Its newest drone model can take off and land vertically, plus fly in continual forward motion. Even though Amazon has not confirmed when it will start using this drone or which markets it will serve, the lesson learned here is that the company is not afraid to make bold moves if doing so makes customers more satisfied. It’s too early to say what the outcome will be, but the plans are impressive nonetheless.
Bringing more convenience to grocery shoppers
Although grocery shopping is an essential part of life, it can be a hassle. In Australia, Wing – a branch of Google-associated Alphabet Labs – offers drone-delivered groceries that arrive minutes after people request them through an app. The items customers can order range from hot coffee to over-the-counter drugs and freshly baked bread.
The service launched trials in 2017 and initially offered service in Canberra. At first, only 100 homes could use the service, but a previous trial involved 3,000 deliveries. More recently, people in Queensland can use the option as well. The company notes that one of the things it learned from its earliest drone deliveries on the continent is that parents with young children particularly like the service.
Additionally, Queensland is a smart choice for introducing more drone technology because the Australian state is exceptionally eager to facilitate drone technology. For example, the government recently published its drone strategy, and Queensland is the site of an annual drone congress that brings together drone professionals and thought leaders from around the globe.
So, a notable lesson here is that having support from local or regional leaders can be significant in helping companies move forward with their plans. Although more people are embracing drone technology, some still worry about potential safety concerns. Wing received a permit that stipulates how it can operate drones, and the rollout of the technology is seemingly going well so far.
Delivering breakable cargo safely
Some people who feel uncertain about drone technology might wonder about the possibility of items being broken in transit. It’s great to get items quickly, but not if they arrive in an unusable state. An Irish light bulb brand proved that doubt wrong when it made the first delivery of light bulbs by drone in the summer of 2019.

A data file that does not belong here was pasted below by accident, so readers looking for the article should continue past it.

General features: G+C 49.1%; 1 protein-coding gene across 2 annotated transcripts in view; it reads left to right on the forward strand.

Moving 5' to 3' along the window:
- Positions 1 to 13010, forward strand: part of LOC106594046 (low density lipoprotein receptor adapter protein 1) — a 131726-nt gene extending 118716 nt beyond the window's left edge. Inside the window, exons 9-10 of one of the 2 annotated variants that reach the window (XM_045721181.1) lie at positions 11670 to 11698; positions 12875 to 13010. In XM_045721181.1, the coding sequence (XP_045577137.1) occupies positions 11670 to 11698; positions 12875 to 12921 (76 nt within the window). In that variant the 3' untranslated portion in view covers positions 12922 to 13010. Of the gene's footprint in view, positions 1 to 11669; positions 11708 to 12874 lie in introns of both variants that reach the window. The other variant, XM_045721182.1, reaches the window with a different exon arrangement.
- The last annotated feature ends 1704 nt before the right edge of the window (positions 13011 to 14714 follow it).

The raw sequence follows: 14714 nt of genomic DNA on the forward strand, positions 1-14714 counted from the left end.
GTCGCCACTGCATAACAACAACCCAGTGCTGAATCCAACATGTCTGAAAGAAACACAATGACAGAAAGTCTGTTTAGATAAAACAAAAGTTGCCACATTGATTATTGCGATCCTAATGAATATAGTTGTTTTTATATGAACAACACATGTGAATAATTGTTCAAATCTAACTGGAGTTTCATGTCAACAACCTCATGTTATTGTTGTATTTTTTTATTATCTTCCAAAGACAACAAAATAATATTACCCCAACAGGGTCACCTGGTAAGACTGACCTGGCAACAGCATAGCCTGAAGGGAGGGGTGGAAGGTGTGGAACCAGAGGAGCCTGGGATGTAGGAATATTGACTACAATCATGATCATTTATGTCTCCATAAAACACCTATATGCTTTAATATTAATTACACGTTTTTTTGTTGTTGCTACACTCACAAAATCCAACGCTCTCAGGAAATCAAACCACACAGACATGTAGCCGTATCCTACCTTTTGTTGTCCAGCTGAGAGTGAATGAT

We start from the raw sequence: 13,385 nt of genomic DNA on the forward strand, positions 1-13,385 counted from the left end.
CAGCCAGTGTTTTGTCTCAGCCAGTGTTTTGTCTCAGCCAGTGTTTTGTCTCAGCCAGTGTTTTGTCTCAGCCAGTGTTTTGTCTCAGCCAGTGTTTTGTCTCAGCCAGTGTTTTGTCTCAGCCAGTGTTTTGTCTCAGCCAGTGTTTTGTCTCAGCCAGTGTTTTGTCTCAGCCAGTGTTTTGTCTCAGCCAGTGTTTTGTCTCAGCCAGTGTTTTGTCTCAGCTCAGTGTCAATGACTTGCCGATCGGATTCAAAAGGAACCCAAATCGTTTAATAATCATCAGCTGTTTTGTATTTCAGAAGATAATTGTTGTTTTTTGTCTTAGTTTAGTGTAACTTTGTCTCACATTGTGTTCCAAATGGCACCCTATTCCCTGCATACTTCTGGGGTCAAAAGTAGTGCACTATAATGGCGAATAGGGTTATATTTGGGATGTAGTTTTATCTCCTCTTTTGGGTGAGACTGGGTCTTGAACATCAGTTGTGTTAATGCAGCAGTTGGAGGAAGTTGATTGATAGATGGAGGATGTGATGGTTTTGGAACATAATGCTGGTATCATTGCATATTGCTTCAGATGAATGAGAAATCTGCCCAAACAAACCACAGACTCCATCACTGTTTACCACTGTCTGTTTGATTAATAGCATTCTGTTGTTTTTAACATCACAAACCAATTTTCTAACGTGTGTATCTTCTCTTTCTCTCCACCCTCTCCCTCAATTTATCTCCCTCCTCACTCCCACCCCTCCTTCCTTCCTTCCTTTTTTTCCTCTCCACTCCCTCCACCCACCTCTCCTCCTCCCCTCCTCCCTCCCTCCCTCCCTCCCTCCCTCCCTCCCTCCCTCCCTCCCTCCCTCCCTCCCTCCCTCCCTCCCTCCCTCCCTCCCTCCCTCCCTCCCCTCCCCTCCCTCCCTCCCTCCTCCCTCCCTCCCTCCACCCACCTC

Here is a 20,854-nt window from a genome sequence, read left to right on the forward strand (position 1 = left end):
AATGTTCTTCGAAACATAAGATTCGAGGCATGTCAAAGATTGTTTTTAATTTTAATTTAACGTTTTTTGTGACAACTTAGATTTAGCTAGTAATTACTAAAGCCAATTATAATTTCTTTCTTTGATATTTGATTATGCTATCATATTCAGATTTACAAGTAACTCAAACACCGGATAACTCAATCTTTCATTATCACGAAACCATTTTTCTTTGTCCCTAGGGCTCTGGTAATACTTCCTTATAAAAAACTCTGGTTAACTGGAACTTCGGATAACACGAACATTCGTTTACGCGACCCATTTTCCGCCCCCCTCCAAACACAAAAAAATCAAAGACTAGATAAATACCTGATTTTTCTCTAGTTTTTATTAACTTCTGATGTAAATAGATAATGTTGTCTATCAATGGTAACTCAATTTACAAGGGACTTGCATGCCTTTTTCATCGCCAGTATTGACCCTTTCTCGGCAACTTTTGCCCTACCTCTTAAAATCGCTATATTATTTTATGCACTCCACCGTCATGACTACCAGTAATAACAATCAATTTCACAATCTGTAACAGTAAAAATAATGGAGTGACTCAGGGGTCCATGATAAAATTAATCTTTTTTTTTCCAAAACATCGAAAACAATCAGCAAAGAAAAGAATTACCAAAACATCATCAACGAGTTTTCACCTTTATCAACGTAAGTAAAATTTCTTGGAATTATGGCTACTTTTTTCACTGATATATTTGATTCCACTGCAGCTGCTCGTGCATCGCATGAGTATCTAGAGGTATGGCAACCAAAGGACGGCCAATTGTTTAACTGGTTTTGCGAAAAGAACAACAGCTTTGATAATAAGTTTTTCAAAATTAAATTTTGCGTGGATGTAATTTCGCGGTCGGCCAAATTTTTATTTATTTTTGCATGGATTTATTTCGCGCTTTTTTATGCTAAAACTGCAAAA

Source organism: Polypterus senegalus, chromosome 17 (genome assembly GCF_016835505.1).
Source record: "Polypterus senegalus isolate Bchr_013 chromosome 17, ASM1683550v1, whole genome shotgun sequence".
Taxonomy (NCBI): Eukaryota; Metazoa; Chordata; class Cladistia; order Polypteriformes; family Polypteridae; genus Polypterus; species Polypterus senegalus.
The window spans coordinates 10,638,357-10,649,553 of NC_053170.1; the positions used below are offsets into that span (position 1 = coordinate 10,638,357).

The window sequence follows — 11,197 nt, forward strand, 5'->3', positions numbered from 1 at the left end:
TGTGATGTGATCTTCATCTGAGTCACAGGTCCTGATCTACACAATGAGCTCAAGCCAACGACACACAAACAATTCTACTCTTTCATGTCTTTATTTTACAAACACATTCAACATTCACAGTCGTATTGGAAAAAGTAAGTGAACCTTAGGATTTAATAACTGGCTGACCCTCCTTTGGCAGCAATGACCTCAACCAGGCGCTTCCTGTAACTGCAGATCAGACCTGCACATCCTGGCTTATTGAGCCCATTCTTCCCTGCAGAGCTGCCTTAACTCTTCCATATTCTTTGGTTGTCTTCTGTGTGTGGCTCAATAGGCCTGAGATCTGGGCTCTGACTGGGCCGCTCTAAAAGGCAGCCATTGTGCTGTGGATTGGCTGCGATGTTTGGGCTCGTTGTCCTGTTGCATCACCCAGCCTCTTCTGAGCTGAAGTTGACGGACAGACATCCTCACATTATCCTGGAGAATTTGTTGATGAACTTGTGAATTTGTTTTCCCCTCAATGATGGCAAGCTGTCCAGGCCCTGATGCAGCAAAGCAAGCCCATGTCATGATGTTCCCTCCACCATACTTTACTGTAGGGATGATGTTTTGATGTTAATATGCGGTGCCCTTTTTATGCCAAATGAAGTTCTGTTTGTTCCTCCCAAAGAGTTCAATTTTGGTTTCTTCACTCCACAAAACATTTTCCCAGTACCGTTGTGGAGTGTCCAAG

The company, Solus, has an 80-year history and is so popular that it sells a light bulb every six seconds. This first trip sent a package of 30 bulbs from the Solus depot to a convenience store more than 11 miles away. Something essential to learn from this example is that there’s seemingly no limit to what a drone can carry if it’s light enough.
Solus said the contents of the package arrived in perfect condition and ahead of schedule. That result should give confidence to companies that are unsure if their fragile items are suitable for drones.
Sending items to offshore ships
Drones can also work well for delivering things to places that are hard to reach. That’s what Airbus is finding out with its Skyways project. That initiative launched in Singapore to test the feasibility of bringing items to offshore ships with drones. The first trips involved carrying 3D-printed objects on a journey that took about 10 minutes in total.
The company hopes its use of drones can cut costs while reducing emissions. It partnered with local maritime authorities and a logistics company to help make its ideas come to life. The example is another reminder of how companies that want to succeed with drone journeys may need to partner with others to make things go smoothly.
Exciting developments in drone deliveries
These six use cases show how drones can assist with timely deliveries. It will be interesting to see how things progress as other brands follow the leads of these pioneering companies.